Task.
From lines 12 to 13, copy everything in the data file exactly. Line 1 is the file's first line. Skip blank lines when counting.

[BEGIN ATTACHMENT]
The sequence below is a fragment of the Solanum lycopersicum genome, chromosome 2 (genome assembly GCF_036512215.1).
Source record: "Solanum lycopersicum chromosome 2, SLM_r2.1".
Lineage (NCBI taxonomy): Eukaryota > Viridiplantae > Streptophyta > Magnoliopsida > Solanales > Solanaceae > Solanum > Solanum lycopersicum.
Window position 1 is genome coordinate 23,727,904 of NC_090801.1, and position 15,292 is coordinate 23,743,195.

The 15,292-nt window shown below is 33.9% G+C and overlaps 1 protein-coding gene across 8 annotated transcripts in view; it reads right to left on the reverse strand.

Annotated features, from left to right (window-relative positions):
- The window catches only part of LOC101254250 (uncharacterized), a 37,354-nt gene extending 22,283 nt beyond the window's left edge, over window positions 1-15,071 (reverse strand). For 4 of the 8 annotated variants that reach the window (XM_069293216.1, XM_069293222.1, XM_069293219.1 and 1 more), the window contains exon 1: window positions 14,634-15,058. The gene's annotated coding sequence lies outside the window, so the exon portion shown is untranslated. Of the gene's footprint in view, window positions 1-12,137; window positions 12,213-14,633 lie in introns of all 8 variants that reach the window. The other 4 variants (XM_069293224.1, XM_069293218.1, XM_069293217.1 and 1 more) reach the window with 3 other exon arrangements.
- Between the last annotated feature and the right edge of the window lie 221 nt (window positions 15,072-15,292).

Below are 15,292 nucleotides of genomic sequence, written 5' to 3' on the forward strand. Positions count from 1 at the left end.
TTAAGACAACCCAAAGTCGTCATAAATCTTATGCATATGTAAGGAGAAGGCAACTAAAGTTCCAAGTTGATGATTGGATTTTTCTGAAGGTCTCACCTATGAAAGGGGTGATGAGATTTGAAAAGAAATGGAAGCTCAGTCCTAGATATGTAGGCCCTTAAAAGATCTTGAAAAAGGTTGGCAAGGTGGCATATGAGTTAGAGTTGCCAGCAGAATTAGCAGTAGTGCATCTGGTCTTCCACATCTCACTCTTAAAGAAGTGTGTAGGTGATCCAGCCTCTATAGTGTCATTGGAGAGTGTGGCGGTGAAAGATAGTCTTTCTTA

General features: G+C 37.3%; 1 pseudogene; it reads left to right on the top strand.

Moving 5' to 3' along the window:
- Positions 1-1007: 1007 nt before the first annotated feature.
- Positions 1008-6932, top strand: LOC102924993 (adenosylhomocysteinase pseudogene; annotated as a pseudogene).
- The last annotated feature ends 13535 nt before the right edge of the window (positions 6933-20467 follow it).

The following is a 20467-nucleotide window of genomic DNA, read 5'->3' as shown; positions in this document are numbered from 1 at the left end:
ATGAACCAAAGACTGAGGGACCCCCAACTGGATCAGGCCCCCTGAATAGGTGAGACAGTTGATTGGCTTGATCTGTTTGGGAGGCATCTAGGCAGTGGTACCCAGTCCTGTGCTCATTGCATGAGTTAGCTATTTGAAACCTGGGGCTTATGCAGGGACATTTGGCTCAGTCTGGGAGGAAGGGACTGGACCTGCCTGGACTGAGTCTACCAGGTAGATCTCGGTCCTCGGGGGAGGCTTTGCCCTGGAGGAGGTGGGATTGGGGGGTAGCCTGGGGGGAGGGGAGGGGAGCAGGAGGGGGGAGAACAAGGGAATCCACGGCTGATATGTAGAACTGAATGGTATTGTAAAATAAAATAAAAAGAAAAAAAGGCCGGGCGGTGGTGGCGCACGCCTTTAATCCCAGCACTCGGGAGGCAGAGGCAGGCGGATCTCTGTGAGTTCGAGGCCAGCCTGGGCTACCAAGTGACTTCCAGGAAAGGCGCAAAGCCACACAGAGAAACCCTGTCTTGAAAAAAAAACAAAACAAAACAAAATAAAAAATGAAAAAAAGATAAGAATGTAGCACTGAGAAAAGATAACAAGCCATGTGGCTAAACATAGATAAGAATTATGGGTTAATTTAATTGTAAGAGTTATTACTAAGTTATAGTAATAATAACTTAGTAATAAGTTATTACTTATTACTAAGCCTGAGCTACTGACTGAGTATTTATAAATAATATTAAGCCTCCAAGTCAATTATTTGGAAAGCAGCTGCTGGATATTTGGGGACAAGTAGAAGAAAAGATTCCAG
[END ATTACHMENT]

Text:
Moving 5' to 3' along the window:
- Positions 1-1007: 1007 nt before the first annotated feature.